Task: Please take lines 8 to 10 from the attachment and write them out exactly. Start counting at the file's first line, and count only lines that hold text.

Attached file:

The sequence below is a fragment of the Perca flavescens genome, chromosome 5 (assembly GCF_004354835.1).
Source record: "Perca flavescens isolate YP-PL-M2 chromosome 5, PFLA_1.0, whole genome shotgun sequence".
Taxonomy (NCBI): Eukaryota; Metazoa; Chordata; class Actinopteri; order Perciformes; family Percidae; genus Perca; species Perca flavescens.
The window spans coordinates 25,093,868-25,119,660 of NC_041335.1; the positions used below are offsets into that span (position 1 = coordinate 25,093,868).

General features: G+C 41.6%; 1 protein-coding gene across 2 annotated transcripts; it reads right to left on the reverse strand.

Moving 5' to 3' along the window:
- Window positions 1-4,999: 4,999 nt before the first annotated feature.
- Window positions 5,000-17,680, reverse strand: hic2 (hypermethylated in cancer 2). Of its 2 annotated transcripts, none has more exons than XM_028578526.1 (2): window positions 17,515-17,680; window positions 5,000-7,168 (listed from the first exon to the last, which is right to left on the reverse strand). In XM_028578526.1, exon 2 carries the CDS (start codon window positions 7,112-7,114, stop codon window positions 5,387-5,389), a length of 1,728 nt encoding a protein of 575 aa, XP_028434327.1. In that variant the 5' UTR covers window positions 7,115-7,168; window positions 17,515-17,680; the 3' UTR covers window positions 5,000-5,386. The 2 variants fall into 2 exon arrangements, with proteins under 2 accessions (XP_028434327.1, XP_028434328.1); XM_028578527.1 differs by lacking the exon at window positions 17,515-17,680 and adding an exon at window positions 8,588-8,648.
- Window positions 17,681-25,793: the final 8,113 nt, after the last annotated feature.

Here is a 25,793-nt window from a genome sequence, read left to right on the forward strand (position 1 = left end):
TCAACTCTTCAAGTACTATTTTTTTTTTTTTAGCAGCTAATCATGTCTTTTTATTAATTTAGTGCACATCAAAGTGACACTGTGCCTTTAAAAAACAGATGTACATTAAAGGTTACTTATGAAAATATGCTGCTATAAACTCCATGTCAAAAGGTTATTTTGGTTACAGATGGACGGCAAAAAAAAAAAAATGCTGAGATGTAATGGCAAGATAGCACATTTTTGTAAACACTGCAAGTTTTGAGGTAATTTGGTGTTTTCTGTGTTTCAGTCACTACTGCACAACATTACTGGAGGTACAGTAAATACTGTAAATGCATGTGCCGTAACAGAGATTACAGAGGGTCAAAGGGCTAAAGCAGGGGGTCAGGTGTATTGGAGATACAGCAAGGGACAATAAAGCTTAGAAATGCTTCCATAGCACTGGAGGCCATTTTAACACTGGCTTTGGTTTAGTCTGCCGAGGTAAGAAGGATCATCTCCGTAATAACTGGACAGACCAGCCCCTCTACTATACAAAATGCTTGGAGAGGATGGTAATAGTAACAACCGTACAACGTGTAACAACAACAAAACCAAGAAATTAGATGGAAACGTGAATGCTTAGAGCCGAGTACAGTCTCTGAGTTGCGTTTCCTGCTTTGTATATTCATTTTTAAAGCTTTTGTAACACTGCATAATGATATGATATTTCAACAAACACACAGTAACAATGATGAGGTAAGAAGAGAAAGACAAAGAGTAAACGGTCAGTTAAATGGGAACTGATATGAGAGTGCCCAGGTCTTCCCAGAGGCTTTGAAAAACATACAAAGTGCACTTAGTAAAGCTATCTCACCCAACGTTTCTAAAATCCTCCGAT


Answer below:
- Window positions 5,000-17,680, reverse strand: hic2 (hypermethylated in cancer 2). Of its 2 annotated transcripts, none has more exons than XM_028578526.1 (2): window positions 17,515-17,680; window positions 5,000-7,168 (listed from the first exon to the last, which is right to left on the reverse strand). In XM_028578526.1, exon 2 carries the CDS (start codon window positions 7,112-7,114, stop codon window positions 5,387-5,389), a length of 1,728 nt encoding a protein of 575 aa, XP_028434327.1. In that variant the 5' UTR covers window positions 7,115-7,168; window positions 17,515-17,680; the 3' UTR covers window positions 5,000-5,386. The 2 variants fall into 2 exon arrangements, with proteins under 2 accessions (XP_028434327.1, XP_028434328.1); XM_028578527.1 differs by lacking the exon at window positions 17,515-17,680 and adding an exon at window positions 8,588-8,648.
- Window positions 17,681-25,793: the final 8,113 nt, after the last annotated feature.

Here is a 25,793-nt window from a genome sequence, read left to right on the forward strand (position 1 = left end):